You have to be very careful how you present the idea. Use a very well-defined nondisclosure agreement to protect yourself from the possibility of the company's rejecting the idea because of the feeling that it's theirs already and making the changes anyway.

Step number one:    Contact the person responsible for accepting new ideas at the company and present the change clearly. This will not be the catalog or marketing source but the actual company that manufactures the product. Let the appropriate person know that you have seen their product and have realized that with a minimum of expense their existing idea can be redesigned in such a way that it can be more useful and create an increased revenue-building source. Be very clear that in exchange for the idea you require a royalty compensation on the redesigned product.

Step number two:    Being sure to avoid giving away which product that is or what the changes would include, say only that it will be relatively simple and inexpensive to make the alteration and increase the sales potential. If the company realizes how simple the changes are without your first getting an agreement that you will be compensated for the idea, then you will be dead in the water.

Step number three:   Secure a royalty agreement (http://www.inventorshq.com/royalty.htm) that will allow you to be compensated for the newly redesigned product. Do not balk at a mildly lower royalty rate, of a split royalty amount. Remember, this is not your exclusive new idea but your redesign of their product. So be sensible in securing a royalty agreement.

Step number four:    After you have secured an agreement (and not before), then you can release the idea to the company. What generally happens is they are not too excited about paying for it once they realize what a simple idea it is. That is why you must have your agreement in place before declaring your idea.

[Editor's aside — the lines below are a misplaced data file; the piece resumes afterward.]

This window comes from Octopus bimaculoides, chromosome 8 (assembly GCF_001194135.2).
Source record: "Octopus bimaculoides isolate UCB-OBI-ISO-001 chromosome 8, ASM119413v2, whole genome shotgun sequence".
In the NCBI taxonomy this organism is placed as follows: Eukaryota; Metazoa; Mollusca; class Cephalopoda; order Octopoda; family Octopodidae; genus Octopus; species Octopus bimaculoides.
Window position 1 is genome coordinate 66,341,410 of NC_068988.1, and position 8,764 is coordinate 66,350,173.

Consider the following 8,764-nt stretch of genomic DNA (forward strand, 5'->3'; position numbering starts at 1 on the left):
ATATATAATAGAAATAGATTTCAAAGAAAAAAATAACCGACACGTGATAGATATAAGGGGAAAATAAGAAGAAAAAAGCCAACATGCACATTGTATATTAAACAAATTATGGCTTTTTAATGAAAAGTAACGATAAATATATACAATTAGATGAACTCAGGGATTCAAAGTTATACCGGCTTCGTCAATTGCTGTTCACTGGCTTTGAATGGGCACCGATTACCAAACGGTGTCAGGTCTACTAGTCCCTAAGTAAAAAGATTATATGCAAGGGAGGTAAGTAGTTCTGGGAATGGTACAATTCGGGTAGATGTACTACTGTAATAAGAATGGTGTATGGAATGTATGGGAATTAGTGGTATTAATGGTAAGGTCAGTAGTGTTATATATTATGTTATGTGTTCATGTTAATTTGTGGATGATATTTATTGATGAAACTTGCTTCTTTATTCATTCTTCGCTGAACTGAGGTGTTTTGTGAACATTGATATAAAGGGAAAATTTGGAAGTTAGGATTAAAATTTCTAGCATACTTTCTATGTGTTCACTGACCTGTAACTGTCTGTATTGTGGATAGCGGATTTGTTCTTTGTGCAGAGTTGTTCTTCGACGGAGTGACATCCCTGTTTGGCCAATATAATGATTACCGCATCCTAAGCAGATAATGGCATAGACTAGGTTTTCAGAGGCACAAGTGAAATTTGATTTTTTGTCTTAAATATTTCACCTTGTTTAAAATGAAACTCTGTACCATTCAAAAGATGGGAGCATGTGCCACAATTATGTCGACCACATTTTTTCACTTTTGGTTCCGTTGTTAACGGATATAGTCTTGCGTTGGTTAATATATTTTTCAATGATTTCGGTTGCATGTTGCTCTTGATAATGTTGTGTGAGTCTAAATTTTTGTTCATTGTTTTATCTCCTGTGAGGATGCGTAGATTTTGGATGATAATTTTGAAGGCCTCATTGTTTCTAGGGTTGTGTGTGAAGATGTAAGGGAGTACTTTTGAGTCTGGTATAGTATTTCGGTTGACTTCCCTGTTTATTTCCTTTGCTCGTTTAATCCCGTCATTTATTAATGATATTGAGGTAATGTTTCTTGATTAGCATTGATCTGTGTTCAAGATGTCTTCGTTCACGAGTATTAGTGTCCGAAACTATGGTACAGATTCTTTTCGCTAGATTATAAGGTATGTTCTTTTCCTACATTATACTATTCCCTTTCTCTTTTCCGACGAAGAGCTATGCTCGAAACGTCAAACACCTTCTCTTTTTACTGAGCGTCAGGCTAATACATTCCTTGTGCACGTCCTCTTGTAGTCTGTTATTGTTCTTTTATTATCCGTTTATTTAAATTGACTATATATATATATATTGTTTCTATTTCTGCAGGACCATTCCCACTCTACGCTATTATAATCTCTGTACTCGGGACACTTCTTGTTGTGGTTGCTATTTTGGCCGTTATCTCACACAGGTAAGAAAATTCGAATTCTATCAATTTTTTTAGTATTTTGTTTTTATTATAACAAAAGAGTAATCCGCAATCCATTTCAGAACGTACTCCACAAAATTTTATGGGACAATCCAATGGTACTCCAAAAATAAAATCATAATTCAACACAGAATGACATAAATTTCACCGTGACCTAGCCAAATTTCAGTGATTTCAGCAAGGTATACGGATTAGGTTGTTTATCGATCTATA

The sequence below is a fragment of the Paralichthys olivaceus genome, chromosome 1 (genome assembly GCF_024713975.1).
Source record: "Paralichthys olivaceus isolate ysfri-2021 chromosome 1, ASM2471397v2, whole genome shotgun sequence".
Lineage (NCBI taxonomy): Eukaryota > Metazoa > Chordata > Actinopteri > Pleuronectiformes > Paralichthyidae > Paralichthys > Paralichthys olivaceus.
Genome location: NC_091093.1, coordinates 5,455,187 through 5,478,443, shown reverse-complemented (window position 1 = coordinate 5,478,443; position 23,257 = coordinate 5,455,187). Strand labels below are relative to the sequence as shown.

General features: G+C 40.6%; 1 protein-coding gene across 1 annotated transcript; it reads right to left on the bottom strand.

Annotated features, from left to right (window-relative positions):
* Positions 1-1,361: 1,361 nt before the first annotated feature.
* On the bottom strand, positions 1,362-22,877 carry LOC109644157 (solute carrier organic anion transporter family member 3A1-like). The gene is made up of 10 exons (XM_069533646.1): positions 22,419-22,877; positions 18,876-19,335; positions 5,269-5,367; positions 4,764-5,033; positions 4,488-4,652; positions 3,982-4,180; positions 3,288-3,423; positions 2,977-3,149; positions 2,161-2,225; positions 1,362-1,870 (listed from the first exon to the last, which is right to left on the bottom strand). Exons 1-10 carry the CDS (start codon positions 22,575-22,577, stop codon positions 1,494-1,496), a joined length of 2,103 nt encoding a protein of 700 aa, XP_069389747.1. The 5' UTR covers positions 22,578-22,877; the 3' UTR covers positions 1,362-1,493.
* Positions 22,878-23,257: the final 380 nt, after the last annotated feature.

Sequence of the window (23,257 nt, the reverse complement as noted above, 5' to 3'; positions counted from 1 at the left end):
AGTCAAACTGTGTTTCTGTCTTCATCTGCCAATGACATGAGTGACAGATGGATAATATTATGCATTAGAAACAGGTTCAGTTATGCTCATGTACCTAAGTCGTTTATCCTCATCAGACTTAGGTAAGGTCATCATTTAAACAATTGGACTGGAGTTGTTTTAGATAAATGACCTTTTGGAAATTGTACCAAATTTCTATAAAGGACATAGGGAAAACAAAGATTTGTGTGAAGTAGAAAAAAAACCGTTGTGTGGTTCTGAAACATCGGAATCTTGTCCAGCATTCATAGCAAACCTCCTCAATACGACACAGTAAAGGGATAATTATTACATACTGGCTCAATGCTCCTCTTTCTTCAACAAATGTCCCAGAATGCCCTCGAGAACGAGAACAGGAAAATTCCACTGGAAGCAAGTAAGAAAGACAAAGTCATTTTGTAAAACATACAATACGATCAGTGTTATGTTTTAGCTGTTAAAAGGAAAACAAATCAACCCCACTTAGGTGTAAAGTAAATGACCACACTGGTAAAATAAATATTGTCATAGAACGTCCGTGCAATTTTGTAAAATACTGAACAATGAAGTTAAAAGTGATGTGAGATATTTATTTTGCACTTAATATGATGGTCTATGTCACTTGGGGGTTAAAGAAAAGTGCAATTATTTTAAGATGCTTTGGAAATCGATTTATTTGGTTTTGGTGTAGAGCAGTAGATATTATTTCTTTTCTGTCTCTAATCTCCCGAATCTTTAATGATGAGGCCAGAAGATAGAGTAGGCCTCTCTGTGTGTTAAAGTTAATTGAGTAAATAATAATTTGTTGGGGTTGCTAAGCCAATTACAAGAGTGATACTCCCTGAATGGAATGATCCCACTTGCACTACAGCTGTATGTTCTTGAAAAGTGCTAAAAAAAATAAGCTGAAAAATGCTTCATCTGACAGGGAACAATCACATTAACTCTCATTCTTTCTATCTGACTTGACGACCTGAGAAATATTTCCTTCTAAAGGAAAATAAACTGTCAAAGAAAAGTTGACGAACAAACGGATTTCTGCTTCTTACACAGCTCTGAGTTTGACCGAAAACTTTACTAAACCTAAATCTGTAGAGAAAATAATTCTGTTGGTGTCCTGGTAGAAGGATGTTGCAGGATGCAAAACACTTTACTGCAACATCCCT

I have been successful with this concept twice, and both times the companies were decidedly reluctant to pay for the idea. But since the agreement was set in place beforehand, they had no alternative but to pay for the concept. That is, of course, if they agree to go forward with the change. Another reason you need to have your agreement in place is that should they decide to drag their feet, you would have the option of taking the idea elsewhere.

For instance, if they do not want your new idea for redesigning their existing product, then you have the freedom to take it to another company that produces similar products as a new idea. The reason you go to them first is because of the cost factor. It will be less expensive for them to change their existing product then to start new somewhere else. Besides, they already have a client base set up to purchase the existing product off of which your sales will (we hope) springboard.

If you have your agreement set up correctly (see my sample royalty agreement http://www.inventorshq.com/royalty.htm) and you have given them the ultimatum of the thirty-days-to-accept/reject clause, then even if they turn you down, you have a binding agreement that releases you to take it elsewhere. The competition is always the best place to start. It seems they are always a bit more interested if they know the other company has made the product already and demonstrated a positive sales yield.

# # # #

Randy Moyce is owner and Founder of Inventors HQ & Inventors Mentoring Services.

Author of The Inventors Pocket Guide:


Article # 3:    "The 7 Major Types of Media," by Paul Niemann of MarketLaunchers.com, as first printed in Inventors’ Digest